In Demore v. Kim (hereinafter Kim II), the United States Supreme Court seriously undermined immigrants’ due process rights and revived “immigration exceptionalism,” the policy of insulating substantive immigration decisions from mainstream constitutional analysis. Kim II held that substantive due process does not require an individualized assessment of dangerousness and flight risk prior to detaining a lawful permanent resident (LPR) pending removal under a provision of the Immigration and Nationality Act (INA). In so holding, the Court defied established substantive due process jurisprudence on civil detention, which requires the government to offer a special justification based on specific characteristics of the individual. The Court also eschewed two traditions in immigration law-the privileged status of LPRs over other noncitizens, and the application of the plenary power doctrine exclusively to substantive, rather than procedural, immigration law.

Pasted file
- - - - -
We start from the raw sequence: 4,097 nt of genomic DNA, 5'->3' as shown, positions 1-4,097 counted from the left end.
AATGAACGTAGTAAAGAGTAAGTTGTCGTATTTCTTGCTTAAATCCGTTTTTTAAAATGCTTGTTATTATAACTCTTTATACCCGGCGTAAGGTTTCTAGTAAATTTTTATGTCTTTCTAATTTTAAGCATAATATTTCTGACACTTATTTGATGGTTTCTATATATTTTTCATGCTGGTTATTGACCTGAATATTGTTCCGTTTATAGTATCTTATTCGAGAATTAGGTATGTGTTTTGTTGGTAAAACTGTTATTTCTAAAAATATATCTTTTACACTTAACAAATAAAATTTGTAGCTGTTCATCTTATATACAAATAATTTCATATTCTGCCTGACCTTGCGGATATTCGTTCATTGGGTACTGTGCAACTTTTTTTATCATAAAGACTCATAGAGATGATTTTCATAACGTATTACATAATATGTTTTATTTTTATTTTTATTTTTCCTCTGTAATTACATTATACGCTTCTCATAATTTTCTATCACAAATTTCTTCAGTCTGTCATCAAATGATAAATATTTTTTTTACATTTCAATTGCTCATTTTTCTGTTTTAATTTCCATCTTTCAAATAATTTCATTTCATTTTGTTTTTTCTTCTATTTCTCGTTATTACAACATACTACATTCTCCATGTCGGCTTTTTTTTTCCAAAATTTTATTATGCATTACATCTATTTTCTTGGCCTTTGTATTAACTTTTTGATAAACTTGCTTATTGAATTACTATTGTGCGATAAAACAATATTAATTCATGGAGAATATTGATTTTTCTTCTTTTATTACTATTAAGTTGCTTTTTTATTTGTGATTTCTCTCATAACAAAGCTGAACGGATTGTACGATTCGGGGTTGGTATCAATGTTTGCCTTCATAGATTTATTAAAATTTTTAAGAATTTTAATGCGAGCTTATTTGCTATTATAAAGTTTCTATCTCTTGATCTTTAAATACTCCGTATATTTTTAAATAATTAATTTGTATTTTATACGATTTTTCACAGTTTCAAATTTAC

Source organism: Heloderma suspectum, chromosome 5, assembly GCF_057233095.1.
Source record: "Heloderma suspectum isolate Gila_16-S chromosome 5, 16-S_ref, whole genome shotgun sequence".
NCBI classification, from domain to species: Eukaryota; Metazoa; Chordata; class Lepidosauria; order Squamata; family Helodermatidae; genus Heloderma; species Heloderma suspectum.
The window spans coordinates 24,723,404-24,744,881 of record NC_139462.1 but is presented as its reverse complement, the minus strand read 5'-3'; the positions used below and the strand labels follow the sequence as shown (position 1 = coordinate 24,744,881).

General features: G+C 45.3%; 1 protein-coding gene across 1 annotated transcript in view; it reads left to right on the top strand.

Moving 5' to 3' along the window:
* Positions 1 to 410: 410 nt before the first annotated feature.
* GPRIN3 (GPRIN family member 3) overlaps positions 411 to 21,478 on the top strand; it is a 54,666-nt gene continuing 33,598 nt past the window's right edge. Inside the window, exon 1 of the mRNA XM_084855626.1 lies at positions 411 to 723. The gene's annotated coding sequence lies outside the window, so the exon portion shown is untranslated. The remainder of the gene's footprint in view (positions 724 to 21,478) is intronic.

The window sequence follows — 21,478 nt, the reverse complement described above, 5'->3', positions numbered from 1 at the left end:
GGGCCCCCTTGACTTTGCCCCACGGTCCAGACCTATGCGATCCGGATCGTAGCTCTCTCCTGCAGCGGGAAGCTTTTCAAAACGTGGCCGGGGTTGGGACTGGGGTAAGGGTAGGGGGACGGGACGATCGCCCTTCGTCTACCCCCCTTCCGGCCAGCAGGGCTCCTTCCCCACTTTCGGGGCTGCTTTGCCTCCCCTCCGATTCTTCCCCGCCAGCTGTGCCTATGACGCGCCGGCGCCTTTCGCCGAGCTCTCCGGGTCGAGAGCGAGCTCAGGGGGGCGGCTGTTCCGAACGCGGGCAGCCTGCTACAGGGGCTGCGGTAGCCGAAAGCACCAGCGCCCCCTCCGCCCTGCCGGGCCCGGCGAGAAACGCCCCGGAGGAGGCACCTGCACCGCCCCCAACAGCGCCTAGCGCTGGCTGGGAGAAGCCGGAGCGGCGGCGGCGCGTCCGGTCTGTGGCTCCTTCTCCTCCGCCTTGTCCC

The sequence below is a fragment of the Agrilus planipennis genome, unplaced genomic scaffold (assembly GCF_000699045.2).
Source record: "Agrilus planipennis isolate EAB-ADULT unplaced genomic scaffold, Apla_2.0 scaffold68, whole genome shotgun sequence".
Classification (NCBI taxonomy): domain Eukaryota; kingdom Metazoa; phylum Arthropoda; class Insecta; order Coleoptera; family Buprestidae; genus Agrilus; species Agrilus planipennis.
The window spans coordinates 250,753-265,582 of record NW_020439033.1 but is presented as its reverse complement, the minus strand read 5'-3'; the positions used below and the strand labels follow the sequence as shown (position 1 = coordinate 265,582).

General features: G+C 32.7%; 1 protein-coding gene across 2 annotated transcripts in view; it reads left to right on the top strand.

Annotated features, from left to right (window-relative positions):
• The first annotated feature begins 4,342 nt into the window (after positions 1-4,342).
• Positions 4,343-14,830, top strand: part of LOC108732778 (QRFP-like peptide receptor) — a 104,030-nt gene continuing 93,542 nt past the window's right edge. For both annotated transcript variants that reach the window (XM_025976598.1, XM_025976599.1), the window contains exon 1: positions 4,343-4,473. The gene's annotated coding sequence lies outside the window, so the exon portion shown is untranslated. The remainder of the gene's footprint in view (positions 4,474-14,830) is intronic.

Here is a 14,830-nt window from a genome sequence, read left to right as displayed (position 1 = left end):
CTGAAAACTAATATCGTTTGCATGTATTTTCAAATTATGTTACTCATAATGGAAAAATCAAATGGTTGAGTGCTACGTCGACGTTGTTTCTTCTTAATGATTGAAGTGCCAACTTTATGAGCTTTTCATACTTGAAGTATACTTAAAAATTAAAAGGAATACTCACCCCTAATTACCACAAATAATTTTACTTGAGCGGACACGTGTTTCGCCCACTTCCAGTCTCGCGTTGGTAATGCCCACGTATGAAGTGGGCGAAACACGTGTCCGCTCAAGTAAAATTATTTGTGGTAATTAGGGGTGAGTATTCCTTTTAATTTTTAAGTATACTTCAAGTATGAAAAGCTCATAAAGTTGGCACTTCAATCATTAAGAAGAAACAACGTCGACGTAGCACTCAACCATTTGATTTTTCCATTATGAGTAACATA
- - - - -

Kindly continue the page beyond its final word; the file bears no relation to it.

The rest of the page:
DOJ guidance for mentally impaired detainees in immigration removal proceedings should be amended to provide counsel at earlier signs of incompetence.
Voting rights advocates should explore section 11(b) of the Voting Rights Act as a vehicle to combat voter intimidation.
Mandatory arbitration for guestworkers, a uniquely vulnerable group, will result in class inequality and worse conditions for all workers.
An evidentiary privilege to protect workers' confidential communications from disclosure in federal and state court proceedings would support unions.